Your check engine light came on, now what? These tips can help you determine whether your vehicle has major engine problems or just a loose gas cap.
We’ve all been there before. You’re driving along when you notice a yellow light out of the corner of your eye. A quick glance at the dash confirms your fear. It’s the check engine light. If you’re like most car owners, you’re not sure if you should continue to panic or not, and you have little idea what that light is trying to tell you or how you should react.
The often misunderstood check engine light or “service engine soon” message can mean many different things. It could be a misfiring engine, a broken oxygen sensor or simply a loose gas cap.
When you see the check engine light it doesn’t necessarily mean you need to pull the car over to the side of the road and call a tow truck. It does mean you should get the car checked out as soon as possible. If you ignore the warning, you could end up causing further damage. It could also be a sign that you’re getting poor fuel economy and emitting high levels of pollutants.
In any case, if the check engine light is on in your car, it’s time to schedule a service appointment. At our service center, we have factory-trained technicians who can easily check and diagnose what’s behind your check engine light message, at a cost that is nearly always lower than a private garage.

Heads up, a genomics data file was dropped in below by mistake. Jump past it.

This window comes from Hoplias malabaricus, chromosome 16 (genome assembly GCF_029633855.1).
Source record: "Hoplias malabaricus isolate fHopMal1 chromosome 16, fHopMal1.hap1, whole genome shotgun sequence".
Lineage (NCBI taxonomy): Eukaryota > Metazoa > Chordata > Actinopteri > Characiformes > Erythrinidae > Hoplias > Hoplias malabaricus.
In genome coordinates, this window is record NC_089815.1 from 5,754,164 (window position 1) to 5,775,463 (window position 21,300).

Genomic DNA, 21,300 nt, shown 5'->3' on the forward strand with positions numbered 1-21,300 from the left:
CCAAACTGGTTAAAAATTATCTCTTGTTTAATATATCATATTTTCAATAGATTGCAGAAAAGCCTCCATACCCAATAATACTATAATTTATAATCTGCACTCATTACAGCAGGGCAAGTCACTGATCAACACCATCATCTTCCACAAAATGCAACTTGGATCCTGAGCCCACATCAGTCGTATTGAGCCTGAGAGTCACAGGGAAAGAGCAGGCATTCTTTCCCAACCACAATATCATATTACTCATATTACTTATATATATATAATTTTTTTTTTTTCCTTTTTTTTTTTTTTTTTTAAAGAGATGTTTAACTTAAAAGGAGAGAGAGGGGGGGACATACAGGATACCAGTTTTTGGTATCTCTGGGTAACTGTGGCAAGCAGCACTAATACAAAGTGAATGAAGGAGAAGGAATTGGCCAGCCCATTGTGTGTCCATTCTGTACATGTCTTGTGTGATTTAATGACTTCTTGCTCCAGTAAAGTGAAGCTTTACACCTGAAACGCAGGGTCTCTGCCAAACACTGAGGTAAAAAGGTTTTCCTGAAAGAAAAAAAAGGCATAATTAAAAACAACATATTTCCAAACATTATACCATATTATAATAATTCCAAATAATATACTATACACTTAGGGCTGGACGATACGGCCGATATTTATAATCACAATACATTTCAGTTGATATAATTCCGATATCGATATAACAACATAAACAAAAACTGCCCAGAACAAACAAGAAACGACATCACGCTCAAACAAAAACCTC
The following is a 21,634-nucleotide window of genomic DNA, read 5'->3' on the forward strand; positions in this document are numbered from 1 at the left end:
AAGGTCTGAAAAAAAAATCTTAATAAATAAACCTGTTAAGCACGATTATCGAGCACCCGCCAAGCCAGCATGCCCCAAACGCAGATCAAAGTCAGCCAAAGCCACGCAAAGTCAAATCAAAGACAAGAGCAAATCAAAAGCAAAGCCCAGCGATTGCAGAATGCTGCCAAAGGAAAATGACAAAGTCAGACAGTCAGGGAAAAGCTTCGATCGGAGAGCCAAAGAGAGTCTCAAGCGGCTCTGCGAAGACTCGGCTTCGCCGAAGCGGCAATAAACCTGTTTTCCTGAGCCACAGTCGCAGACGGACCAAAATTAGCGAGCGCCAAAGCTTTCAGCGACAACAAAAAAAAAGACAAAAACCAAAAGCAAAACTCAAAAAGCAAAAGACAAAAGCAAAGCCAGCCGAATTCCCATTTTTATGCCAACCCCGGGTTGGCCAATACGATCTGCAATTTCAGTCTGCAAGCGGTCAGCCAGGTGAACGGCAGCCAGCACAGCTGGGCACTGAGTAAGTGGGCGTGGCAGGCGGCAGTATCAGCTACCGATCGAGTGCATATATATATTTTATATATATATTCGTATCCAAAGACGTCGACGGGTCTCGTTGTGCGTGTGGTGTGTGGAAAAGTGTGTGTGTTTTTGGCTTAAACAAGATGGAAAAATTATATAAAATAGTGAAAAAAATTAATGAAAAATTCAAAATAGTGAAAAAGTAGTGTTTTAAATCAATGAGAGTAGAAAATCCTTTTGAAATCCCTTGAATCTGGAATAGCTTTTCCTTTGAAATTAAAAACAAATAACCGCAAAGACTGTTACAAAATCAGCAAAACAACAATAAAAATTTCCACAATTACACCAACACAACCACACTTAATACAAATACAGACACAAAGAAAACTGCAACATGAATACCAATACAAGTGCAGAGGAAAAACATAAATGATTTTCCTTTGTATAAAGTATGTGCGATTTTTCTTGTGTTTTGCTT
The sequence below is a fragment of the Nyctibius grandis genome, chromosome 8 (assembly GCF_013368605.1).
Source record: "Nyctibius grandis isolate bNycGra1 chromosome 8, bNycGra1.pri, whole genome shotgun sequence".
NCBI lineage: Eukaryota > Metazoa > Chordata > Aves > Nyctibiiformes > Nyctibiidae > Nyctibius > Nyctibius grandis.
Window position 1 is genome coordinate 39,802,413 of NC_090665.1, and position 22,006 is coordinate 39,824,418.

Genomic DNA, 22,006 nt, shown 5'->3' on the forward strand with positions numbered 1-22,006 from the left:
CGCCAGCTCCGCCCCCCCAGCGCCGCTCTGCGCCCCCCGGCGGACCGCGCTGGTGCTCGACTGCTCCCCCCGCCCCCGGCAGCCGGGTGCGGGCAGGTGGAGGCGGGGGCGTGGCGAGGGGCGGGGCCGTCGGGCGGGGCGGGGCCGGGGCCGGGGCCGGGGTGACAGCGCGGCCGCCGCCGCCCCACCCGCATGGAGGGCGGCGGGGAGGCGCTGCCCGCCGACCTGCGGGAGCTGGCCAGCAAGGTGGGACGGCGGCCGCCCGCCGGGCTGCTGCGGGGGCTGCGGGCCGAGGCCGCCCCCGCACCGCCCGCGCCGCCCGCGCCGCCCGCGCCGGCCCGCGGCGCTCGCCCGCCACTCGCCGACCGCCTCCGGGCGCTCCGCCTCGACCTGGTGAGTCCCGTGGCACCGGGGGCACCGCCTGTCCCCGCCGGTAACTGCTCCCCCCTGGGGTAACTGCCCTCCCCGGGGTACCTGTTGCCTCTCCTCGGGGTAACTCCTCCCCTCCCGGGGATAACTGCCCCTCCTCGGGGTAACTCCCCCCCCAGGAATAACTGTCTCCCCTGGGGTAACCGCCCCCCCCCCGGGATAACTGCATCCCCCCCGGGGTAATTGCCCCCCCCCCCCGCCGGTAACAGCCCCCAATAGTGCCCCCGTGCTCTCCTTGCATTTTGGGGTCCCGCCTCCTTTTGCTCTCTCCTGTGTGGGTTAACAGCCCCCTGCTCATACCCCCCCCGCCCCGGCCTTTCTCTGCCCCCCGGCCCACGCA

What to do when your check engine light comes on…
- While it’s true that extreme problems like low oil pressure or an overheating engine will trigger your check engine light to come on, your dashboard has other lights and gauges to warn you of serious problems, and probably soon.
- A good rule of thumb is to always read your owner’s manual and learn about the different reasons that would trigger the check engine light to come on. It should also give you a tour of the other gauge and warning indicators on your dashboard.
- If your check engine light is on, the first thing to do is look for a serious problem that requires immediate attention. Check your dashboard gauges and lights for indications of low oil pressure or overheating. These conditions mean you should pull over and shut off the engine as soon as you can find a safe place to do so. On some cars, a yellow “check engine” means investigate the problem, while a red “check engine” means stop right now.
- Next, try tightening your gas cap. This often solves the problem. Keep in mind that it may take several trips before the light resets. Some vehicles have a separate indicator that warns of a loose gas cap before the condition sets off the “check engine” light.
- Reduce your speed and, if possible, the weight you’re carrying. If the “check engine” light is blinking or you notice any serious performance problems, such as a loss of power, reduce your speed and try to reduce the load on the engine. For example, it would be a good idea to stop towing a trailer. Have the car checked as soon as possible to prevent expensive damage.
- Even if you don’t notice an extreme problem, you should definitely still have the check engine code read and the problem fixed. If you want to diagnose the malfunction yourself, you can buy a scan tool at most auto parts stores. Prices range from about $40 to several hundred, depending on the model and the features. These tools will give you instructions on how to decipher the engine codes. If you don’t have to mechanical skills already to diagnose and fix the problem, it’s a more cost-effective decision to go directly to a service center..